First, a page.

Although Mercurio writes great dramas (and has definately written better than this season), he always tries to make a point about the politics or system relating to his drama. We’ve got that here, for sure; but after all this time, I don’t think it’s what much of the public wanted.
This recap of Line of Duty season 6, episode 7 contains spoilers.
What exactly do we want from a series finale? In the case of Line of Duty, do we want to find that our private detective work has been successful, that we’ve figured everything out; or do we want the writer to be cleverer than the audience? Do we want the Big Bad revealed and brought to justice; or do we want some cynical realism with our drama?
How you feel about this final episode will definitely depend on what you are hoping for or expecting. The mood of last week’s episode had me expecting a climactic stand-off of some sort, but I must say I found it disappointingly mixed: annoying for the most part, and thought-provoking by the end. Here’s what happened…
DI Steve Arnott is still feeling uneasy about what Lee Banks told him about his gaffer, Superintendent Ted Hastings – that Hastings had declared John Corbett to be an undercover officer – and he’s checking Detective Chief Superintendent Patricia Carmichael’s interview tapes from season 5. He suggests to DI Kate Fleming that they let it go, as Hastings will be retiring soon, but she’s firm on the integrity front. (She doesn’t think much of Arnott getting close with Steph Corbett, either.)
It was a good job Fleming asked DS Chris Lomax to check under the floor of the OCG workshop because he and his team have found a locked box containing evidence from several crimes that took place in earlier series. These include a pistol matched with Gail Vella’s murder, gloves with DNA on the outside matching Vella and on the inside matching Carl Banks (their key suspect), knives with PC Maneet Bindra’s and John Corbett’s blood and fingerprints matching PC Ryan Pilkington, a knife with Jackie Laverty’s blood and Tony Gates’ fingerprints. All very neat; though the explanation that this box was kept as blackmail insurance is not unreasonable. Lomax confirmed that there was nothing here connected with Marcus Thurwell, Ian Buckells, or Philip Osborne; and that last baffled him.
Arnott finally goes to see the Occupational Health consultant in Line of Duty season 6, episode 7, though clearly defensive and loathe to be there. I’d rather share a beer or two with Steve Oram (Sightseers) than possibly any actor in this show, and it was a lovely surprise to see him here, playing the role much more seriously than any other I’d seen him in. Arnott doesn’t deny or dodge any questions, but the consultant’s view of Arnott’s welfare is that he should take time off work, and at the very least give up holding firearms for the time being. Arnott brings all this to Hastings, before he could be told officially, and is shaken (daft sod) to find that Hastings already knew.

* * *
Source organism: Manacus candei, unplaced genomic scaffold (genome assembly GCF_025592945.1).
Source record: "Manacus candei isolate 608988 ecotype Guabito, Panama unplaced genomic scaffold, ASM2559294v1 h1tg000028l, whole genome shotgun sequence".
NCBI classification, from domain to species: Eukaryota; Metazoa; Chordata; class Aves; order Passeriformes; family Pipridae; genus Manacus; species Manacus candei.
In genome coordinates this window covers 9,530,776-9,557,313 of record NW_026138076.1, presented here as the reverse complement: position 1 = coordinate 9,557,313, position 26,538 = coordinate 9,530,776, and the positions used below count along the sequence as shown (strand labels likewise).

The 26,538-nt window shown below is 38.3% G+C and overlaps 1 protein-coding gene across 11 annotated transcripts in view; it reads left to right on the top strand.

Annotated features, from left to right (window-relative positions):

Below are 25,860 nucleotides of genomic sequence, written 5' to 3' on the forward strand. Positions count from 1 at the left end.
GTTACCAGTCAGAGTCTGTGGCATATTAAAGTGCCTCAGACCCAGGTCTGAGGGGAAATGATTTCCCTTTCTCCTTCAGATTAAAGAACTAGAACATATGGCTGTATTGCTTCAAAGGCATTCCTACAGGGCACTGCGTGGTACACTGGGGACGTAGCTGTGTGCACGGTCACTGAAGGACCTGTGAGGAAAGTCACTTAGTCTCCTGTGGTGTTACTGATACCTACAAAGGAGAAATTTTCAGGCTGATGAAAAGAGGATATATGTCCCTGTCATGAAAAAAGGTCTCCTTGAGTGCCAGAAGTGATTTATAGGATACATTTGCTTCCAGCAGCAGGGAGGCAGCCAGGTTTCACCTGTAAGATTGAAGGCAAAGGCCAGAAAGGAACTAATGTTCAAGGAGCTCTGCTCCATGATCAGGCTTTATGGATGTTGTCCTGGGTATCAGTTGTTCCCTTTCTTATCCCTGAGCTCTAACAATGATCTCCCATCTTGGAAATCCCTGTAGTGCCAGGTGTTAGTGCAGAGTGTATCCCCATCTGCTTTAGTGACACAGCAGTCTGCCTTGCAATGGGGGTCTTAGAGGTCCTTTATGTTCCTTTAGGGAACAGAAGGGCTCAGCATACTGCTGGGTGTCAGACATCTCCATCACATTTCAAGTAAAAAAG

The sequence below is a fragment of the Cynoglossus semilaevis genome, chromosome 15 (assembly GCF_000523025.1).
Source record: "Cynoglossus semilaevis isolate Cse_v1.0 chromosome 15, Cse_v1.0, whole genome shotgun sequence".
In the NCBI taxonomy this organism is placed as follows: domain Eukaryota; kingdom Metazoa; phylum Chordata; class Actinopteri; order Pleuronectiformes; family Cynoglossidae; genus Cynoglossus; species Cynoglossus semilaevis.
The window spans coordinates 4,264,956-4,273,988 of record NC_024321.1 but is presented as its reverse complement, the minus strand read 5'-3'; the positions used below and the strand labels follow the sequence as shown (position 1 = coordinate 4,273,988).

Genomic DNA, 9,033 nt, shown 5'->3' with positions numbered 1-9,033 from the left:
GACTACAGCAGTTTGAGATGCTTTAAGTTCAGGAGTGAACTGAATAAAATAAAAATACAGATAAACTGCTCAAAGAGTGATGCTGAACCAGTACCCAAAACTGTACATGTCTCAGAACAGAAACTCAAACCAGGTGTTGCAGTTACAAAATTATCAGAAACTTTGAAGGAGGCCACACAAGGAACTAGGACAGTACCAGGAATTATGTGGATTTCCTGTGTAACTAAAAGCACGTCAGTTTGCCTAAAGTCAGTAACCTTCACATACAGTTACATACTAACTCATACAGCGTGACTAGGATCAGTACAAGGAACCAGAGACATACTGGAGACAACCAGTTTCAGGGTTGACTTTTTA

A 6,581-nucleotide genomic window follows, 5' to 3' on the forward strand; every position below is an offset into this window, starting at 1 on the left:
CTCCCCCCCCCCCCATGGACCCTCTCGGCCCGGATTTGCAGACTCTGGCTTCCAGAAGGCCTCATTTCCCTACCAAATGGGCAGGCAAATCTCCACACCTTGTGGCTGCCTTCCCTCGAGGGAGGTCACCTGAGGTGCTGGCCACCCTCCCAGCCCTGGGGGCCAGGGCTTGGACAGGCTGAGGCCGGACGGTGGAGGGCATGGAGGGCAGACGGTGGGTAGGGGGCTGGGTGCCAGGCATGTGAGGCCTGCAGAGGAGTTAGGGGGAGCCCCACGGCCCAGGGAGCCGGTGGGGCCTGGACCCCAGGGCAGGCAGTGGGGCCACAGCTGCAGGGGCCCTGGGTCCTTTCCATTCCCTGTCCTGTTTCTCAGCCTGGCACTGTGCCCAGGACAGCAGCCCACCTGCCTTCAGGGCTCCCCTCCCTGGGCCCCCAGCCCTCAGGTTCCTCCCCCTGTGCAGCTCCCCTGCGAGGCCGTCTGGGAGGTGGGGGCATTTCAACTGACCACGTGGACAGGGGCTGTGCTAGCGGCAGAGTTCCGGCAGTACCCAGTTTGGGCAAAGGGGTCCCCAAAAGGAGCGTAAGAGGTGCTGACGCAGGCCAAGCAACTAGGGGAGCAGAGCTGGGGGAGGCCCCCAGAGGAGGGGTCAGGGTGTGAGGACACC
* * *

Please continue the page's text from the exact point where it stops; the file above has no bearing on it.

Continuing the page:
Fleming reviews the recording of Joanne Davidson’s interview and considers what leads to pursue next, especially if there might be something useful in the person Davidson had previously believed was her father. When she, Arnott, and DC Chloe Bishop get together with Hastings, Bishop updates them that confirmation has been received from Spain that the bodies found in the last episode were indeed Marcus Thurwell and his wife, strangled some weeks ago (so Mercurio had been teasing the audience with James Nesbitt’s “appearance” after all); and that it looks like communications didn’t come from Spain to OCG contacts as previously thought, but merely routed from there, originating in the UK. Amanda Yao (Rosa Escoda), cyber-crime technician, has been following these messages and has found a new one that indicates Davidson is in danger at HMP Brentiss. Not only that, but the badly spelled “definately” appears again, and Hastings instructs Bishop to cross-reference that spelling across all the new files she has had brought in.